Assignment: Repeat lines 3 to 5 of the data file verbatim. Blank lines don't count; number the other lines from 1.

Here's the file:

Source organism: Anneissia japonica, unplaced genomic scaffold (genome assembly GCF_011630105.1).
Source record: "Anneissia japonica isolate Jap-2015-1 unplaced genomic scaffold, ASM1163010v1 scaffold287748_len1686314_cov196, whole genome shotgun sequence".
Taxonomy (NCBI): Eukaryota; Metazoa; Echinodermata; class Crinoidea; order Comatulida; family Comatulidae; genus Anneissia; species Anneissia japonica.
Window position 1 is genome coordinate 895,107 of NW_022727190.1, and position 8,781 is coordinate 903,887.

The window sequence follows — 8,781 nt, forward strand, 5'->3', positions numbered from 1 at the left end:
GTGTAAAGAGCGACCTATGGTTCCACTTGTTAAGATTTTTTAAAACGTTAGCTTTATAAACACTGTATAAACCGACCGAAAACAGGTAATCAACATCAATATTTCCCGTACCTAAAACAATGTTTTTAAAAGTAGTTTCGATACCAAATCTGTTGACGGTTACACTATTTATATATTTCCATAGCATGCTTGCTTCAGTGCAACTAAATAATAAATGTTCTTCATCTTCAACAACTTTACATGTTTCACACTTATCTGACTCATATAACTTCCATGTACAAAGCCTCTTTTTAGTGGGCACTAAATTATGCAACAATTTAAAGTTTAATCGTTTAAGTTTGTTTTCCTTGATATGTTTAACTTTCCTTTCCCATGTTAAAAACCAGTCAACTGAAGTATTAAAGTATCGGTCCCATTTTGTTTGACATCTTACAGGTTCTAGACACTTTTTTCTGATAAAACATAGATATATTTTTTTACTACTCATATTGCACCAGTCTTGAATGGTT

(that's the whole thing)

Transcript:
Taxonomy (NCBI): Eukaryota; Metazoa; Echinodermata; class Crinoidea; order Comatulida; family Comatulidae; genus Anneissia; species Anneissia japonica.
Window position 1 is genome coordinate 895,107 of NW_022727190.1, and position 8,781 is coordinate 903,887.

The window sequence follows — 8,781 nt, forward strand, 5'->3', positions numbered from 1 at the left end: